When solving a mathematical problem, it is possible to appeal to the ordinal property of numbers, i.e. the fact

The way we memorize informationâ€”a mathematical problem statement, for exampleâ€”reveals the way we process it. A team from the University of Geneva (UNIGE), in collaboration with CY Cergy Paris University (CYU) and Bourgogne University (uB), has shown how different solving methods can alter the way information is memorized and even create false memories.

By identifying learners’ unconscious deductions, this study opens up new perspectives for mathematics teaching. These results areÂ publishedÂ in theÂ *Journal of Experimental Psychology: Learning, Memory, and Cognition*.

Remembering information goes through several stages: perception, encodingâ€”the way it is processed to become an easily accessible memory traceâ€”and retrieval (or reactivation). At each stage, errors can occur, sometimes leading to the formation ofÂ false memories.

Scientists from the UNIGE, CYU and Bourgogne University set out to determine whether solvingÂ arithmetic problemsÂ could generate such memories and whether they could be influenced by the nature of the problems.

**Unconscious deductions create false memories**

When solving aÂ mathematical problem, it is possible to call upon either the ordinal property of numbers, i.e., the fact that they are ordered, or their cardinal property, i.e., the fact that they designate specific quantities. This can lead to different solving strategies and, when memorized, to different encoding.

In concrete terms, the representation of a problem involving the calculation of durations or differences in heights (ordinal problem) can sometimes allow unconscious deductions to be made, leading to a more direct solution. This is in contrast to the representation of a problem involving the calculation of weights or prices (cardinal problem), which can lead to additional steps in the reasoning, such as the intermediate calculation of subsets.

The scientists therefore hypothesized that, as a result of spontaneous deductions, participants would unconsciously modify their memories of ordinal problem statements, but not those of cardinal problems.

To test this, a total of 67 adults were asked to solve arithmetic problems of both types, and then to recall the wording in order to test their memories. The scientists found that in the majority of cases (83%), the statements were correctly recalled for cardinal problems.

In contrast, the results were different when the participants had to remember the wording of ordinal problems, such as: “Sophie’s journey takes 8 hours. Her journey takes place during the day. When she arrives, the clock reads 11. Fred leaves at the same time as Sophie. Fred’s journey is 2 hours shorter than Sophie’s. What time does the clock show when Fred arrives?”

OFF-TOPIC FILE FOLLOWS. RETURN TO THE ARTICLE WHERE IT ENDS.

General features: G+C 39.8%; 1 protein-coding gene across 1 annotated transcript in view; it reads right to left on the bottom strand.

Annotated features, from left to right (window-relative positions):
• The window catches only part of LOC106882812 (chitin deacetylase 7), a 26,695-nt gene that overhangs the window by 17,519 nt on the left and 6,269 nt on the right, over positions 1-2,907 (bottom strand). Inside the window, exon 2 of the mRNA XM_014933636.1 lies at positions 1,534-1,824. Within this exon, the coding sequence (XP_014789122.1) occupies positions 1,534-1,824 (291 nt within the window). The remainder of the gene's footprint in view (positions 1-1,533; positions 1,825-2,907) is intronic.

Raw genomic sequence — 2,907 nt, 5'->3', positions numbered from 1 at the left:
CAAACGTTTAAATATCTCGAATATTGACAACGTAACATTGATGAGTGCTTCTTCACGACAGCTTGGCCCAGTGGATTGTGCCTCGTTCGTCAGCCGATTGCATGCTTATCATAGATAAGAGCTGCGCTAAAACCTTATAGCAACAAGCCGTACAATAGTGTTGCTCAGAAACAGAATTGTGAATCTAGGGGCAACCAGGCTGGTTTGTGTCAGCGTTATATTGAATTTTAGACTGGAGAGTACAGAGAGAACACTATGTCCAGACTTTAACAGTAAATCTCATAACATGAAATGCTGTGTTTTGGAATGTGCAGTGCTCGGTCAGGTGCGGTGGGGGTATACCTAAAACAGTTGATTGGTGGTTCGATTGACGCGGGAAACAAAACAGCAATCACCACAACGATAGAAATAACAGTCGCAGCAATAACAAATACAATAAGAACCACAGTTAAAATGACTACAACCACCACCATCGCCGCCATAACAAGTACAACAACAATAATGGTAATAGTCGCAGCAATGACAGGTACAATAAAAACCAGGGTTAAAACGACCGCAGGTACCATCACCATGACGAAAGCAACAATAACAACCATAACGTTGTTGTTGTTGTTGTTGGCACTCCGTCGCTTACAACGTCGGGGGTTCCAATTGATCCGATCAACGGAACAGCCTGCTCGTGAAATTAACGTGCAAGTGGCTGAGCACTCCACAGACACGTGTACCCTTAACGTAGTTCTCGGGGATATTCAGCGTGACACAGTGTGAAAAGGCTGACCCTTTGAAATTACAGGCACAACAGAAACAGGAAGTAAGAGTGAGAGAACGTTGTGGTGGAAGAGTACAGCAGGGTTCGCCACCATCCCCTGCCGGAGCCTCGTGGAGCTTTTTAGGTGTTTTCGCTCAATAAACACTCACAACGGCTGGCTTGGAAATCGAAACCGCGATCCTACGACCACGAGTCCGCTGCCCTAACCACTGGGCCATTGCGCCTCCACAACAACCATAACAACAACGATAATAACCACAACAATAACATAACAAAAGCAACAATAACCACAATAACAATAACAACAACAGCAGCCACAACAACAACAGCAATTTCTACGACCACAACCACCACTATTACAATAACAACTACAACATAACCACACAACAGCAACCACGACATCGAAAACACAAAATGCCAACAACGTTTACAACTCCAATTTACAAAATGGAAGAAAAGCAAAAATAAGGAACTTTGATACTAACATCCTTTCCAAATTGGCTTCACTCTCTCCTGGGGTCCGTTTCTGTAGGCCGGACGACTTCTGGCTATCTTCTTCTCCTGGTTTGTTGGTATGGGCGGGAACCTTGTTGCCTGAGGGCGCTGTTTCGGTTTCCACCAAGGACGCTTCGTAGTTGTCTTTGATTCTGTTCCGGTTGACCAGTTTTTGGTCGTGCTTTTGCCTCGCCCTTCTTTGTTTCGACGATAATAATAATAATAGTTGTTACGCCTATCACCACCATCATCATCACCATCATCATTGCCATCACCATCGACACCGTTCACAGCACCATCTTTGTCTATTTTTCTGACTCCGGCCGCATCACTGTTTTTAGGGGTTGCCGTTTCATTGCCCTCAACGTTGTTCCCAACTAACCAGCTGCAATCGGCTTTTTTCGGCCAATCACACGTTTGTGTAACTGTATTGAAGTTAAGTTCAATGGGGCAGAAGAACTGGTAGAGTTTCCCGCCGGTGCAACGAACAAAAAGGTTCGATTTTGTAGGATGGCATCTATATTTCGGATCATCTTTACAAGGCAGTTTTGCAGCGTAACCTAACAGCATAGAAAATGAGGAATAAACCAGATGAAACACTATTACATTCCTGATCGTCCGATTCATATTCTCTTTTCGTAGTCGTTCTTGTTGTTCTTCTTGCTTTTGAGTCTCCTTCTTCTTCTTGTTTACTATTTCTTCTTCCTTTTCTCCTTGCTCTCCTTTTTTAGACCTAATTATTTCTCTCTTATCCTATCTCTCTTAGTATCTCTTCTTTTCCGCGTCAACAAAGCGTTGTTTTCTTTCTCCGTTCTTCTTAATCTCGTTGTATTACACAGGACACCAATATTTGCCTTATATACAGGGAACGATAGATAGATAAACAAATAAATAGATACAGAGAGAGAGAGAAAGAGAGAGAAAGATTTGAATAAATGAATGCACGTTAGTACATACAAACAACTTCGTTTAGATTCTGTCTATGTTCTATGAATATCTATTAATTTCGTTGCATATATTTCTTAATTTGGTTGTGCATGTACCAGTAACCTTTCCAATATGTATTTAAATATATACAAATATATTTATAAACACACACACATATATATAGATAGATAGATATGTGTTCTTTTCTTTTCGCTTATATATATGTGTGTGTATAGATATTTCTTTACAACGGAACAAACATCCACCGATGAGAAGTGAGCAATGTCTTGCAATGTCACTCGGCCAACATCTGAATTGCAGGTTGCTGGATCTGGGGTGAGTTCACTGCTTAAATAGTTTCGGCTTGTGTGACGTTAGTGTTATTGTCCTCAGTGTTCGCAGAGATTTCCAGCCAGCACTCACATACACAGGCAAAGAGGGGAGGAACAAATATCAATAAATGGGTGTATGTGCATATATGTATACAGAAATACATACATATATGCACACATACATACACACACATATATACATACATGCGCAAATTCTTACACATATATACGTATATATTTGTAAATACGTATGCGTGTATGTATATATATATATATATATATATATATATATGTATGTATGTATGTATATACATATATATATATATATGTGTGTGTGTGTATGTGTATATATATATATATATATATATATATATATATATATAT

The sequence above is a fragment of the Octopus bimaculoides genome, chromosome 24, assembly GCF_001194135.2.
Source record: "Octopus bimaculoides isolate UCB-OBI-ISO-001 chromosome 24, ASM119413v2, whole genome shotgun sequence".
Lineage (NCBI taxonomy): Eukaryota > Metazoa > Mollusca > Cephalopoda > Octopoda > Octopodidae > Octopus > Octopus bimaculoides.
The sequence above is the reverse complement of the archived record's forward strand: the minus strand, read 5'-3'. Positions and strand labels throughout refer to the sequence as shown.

In more than half the cases, information deduced by the participants when solving these problems was added unintentionally to the statement. In the case of the problem mentioned above, for example, they could be convincedâ€”wronglyâ€”that they had read: “Fred arrived 2 hours before Sophie” (an inference made because Fred and Sophie left at the same time, but Fred’s journey took 2 hours less, which is factually true but constitutes an alteration to what the statement indicated).

“We have shown that when solving specific problems, participants have the illusion of having read sentences that were never actually presented in the statements, but were linked to unconscious deductions made when reading the statements. They become confused in their minds with the sentences they actually read,” explains Hippolyte Gros, former post-doctoral fellow at UNIGE’s Faculty of Psychology and Educational Sciences, lecturer at CYU, and first author of the study.

**Invoking memories to understand reasoning**

In addition, the experiments showed that the participants with the false memories were only those who had discovered the shortest strategy, thus revealing their unconscious reasoning that had enabled them to find this resolution shortcut. On the other hand, the others, who had operated in more stages, were unable to “enrich” theirÂ memoryÂ because they had not carried out the corresponding reasoning.

“This work can have applications for learning mathematics. By asking students to recall statements, we can identify theirÂ mental representationsÂ and therefore the reasoning they used when solving the problem, based on the presence or absence of false memories in their restitution,” explains Emmanuel Sander, full professor at the UNIGE’s Faculty of Psychology and Educational Sciences, who directed this research.

It is difficult to access mental constructs directly. Doing so indirectly, by analysing memorization processes, could lead to a better understanding of the difficulties encountered by students in solving problems, and provide avenues for intervention in the classroom.

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Credit of the article to be given **University of Geneva**